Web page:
Deequ works on tabular data, e.g., CSV files, database tables, logs, flattened json files, basically anything that you can fit into a Spark dataframe.


  • Labor intensive: Deequ requires a deep analysis and understanding of the underlying behavior of each dataset. Consulting subject matter experts is crucial to determine the appropriate rules to be implemented. Additionally, rules need to be implemented for each bucket in the S3 Data Lake, resulting in effort that is linearly proportional to the number of buckets.
  • Incomplete Rules Coverage: Users must predict everything that could go wrong and write rules for it. The quality of rules coverage is non-standard and user-dependent.

Worried open source isn’t enough?  It’s time to try Telmai

All three of these open source tools offer a compelling foray into the world of data quality monitoring, but if (or really, when) your pipelines transcend the capabilities of open source, a more comprehensive solution may be needed. This is where a data observability platform like Telmai comes into play.

Data observability provides full visibility into the entire data lifecycle – from ingestion to transformation and consumption. And what makes Telmai special is you can do all this without writing a single line of code. The platform revolutionizes data quality management by offering a no-code setup, learning automatically from your data, and alerting users to unexpected drifts, including changes in row counts, schema changes, and unusual variations in value distribution.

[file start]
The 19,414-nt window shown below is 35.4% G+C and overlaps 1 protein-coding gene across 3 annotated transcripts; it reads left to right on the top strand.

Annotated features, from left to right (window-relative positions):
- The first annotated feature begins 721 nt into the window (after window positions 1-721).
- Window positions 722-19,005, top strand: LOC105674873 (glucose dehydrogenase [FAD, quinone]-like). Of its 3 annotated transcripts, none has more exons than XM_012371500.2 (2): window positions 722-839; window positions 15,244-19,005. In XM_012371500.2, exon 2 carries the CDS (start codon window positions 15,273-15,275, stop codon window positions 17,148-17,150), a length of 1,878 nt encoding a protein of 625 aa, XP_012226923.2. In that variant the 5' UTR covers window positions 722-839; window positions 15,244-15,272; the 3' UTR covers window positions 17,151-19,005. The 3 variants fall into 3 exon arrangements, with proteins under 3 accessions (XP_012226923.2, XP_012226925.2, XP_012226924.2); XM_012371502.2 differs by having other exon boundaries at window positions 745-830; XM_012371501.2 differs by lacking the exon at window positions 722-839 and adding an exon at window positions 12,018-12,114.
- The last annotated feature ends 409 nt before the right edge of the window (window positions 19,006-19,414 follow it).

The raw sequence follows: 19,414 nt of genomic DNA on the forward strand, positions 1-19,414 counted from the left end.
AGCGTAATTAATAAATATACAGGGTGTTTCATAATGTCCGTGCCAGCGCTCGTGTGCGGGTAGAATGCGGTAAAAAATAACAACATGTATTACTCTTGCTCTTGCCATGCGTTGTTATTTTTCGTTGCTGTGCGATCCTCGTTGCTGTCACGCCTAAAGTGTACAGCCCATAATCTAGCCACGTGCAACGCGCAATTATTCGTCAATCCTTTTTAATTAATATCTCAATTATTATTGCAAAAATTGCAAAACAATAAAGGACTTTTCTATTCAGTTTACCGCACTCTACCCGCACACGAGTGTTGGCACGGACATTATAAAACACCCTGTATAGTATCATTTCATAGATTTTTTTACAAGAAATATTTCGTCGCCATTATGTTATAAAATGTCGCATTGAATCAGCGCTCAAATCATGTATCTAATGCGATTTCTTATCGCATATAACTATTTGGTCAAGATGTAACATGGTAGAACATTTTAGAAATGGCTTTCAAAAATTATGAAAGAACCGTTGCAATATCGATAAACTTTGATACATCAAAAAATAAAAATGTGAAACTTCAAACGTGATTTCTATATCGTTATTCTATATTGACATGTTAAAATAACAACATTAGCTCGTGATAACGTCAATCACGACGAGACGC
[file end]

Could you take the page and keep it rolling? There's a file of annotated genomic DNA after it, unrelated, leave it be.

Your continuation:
Beyond its alerting capabilities, Telmai equips users with advanced investigative tools to quickly identify the root cause of data issues, providing visual cues on value distributions, pattern masks, and anomaly scores. Plus customizable alerting policies allow you to fine-tune alerts based on your specific business needs, ensuring that you’re notified the moment your data quality deviates from your expectations.

Don’t just manage your data quality, master it with Telmai. Request a demo today to experience the transformative power of data observability.